LAKE CHARLES, LA (KPLC) - Two women whose murder convictions received national publicity returned to State District Court in Lake Charles .
Robyn Davis and Carol “Sissy” Saltzman have an attorney working to prove their innocence and get them out of prison.
Prosecutors expect their convictions to stand.
In 2012, Robyn Davis and Carol “Sissy” Saltzman were convicted of second-degree murder in the death of Davis’s husband Brian who was found shot to death in a remote area off Big Lake Road.
Prosecutors argued the women had lured Davis to the scene by faking car trouble and the jury found them guilty.
However, New Orleans attorney Paul Barker says they didn't kill Brian Davis.
“100 percent [sure]. There’s no doubt. And what has been done to them is so atrocious. I will not stop fighting for them. This is one of the most awful things I’ve ever seen and I hope that there’s as much attention that can be given to it as possible because this is outrageous,” Barker said.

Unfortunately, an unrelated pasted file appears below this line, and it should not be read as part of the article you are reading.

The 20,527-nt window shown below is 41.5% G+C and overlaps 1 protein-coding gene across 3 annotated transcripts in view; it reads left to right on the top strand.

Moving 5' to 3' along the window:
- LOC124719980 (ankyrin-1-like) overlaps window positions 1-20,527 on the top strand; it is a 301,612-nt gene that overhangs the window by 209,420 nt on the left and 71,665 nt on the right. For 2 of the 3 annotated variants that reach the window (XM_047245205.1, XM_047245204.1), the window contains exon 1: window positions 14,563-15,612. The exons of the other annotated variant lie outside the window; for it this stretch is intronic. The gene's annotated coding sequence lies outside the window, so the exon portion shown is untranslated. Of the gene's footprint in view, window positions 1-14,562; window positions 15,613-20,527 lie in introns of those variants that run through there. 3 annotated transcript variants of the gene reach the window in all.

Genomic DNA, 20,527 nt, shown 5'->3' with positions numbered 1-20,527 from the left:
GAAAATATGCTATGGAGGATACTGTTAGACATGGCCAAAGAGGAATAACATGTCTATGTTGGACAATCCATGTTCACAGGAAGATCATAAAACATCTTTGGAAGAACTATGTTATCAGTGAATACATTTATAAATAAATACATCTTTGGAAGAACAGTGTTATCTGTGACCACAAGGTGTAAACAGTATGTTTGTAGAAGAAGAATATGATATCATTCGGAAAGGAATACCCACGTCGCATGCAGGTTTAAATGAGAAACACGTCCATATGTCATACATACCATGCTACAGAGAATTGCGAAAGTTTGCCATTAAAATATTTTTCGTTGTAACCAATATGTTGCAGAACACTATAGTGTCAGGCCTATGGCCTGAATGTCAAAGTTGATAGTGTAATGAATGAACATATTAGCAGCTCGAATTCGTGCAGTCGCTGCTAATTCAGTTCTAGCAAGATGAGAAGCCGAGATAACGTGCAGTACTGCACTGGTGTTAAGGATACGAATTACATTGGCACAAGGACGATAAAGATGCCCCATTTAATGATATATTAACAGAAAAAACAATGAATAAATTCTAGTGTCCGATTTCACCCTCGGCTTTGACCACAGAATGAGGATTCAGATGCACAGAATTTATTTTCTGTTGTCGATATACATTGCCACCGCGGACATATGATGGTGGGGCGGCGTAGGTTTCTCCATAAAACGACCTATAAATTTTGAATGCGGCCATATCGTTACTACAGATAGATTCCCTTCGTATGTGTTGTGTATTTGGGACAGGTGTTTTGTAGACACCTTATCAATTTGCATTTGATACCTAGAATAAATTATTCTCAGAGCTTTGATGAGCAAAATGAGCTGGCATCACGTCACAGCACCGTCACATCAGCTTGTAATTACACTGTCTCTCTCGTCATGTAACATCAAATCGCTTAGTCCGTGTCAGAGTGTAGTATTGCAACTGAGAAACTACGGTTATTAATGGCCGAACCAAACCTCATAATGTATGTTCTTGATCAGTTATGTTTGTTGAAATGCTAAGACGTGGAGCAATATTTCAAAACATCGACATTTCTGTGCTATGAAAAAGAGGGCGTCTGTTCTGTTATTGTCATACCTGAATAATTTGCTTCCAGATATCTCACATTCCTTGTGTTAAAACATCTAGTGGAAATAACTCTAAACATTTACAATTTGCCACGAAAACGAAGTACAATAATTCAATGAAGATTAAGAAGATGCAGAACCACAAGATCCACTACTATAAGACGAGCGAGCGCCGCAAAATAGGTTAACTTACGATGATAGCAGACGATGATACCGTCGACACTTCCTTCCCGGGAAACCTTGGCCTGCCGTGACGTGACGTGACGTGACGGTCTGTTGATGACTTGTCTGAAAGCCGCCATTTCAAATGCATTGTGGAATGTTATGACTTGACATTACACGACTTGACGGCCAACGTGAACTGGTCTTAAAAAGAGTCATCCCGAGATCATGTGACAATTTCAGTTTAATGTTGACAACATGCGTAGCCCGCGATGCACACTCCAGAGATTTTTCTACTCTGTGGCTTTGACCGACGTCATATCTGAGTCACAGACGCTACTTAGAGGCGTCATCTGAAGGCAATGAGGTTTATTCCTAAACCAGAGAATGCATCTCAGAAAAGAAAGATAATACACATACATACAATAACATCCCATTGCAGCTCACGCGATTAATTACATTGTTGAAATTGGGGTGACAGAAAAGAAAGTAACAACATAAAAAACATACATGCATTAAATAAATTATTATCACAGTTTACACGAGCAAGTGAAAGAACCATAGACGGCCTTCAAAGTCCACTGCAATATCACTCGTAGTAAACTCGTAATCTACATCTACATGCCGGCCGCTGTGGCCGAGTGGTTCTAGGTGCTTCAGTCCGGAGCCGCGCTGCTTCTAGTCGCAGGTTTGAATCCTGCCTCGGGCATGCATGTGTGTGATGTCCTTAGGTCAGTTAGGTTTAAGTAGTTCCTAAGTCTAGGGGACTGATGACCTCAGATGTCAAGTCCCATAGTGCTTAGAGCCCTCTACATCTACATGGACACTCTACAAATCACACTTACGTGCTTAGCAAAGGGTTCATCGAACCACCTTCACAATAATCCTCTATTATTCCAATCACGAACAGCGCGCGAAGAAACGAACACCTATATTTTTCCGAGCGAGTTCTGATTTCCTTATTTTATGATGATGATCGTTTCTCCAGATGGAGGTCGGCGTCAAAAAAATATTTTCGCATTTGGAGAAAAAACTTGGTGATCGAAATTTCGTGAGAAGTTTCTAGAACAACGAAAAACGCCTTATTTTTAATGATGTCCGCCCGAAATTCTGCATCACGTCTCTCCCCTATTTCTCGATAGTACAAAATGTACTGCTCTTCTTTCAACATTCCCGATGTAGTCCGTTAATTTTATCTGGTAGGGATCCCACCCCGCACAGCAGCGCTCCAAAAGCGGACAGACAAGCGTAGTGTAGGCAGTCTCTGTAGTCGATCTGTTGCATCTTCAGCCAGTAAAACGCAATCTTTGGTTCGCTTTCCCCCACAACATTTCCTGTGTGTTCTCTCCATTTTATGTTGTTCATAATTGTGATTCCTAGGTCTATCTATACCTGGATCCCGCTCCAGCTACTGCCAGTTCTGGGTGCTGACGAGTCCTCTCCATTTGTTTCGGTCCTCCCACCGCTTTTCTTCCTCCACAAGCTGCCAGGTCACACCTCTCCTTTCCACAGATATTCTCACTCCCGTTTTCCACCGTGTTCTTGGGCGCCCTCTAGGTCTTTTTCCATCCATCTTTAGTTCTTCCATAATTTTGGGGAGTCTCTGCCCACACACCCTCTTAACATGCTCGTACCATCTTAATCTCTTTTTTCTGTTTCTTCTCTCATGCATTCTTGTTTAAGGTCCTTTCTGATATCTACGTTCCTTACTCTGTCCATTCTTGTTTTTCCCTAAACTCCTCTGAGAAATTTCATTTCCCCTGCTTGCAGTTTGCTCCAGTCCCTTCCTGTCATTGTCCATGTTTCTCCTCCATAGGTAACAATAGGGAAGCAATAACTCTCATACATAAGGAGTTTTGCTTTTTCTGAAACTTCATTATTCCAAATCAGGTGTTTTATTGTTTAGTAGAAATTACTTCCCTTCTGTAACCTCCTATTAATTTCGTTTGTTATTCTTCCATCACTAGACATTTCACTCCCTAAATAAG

Barker said he knows who committed the crime.
"It’s not for me to say and it’s not for us to prove, but absolutely. And had there been an investigator willing to check the work of this lead detective—I don’t know, I can’t believe that this was done,” Barker said.
However, Assistant D.A. Ross Murray points out the jury was convinced of the women’s guilt.
“I think that there was a jury of their peers in Calcasieu Parish that disagreed with that. They got to listen to the evidence that was presented to them presented by both sides; the state and the defense. They had very capable defense attorneys,” Murray said.
Murray doesn't buy the idea that someone else did it.
“If they knew this I’d say report it to law enforcement immediately, but I think that hasn’t been done because the actual perpetrators of this crime are in jail,” Murray said.
Barker also claims the state broke the rules by not giving the defense certain evidence.
“Evidence that’s discovered during the investigation by the state that is something that would help the defendant cannot just be tossed aside,” Barker said.
Murray says the state did give the defense what they were supposed to.
“We believe that we turned over everything that was required of us through the Code of Evidence and the Code of Criminal Procedure, anything that would be favorable to the defense, the jury got to hear that evidence,” Murray said.
The women have been in prison for nearly seven years now.
Barker hopes to have them here for all future hearings.
Both sides will return to court for a hearing before Judge David Ritchie on Wednesday, Apr. 3.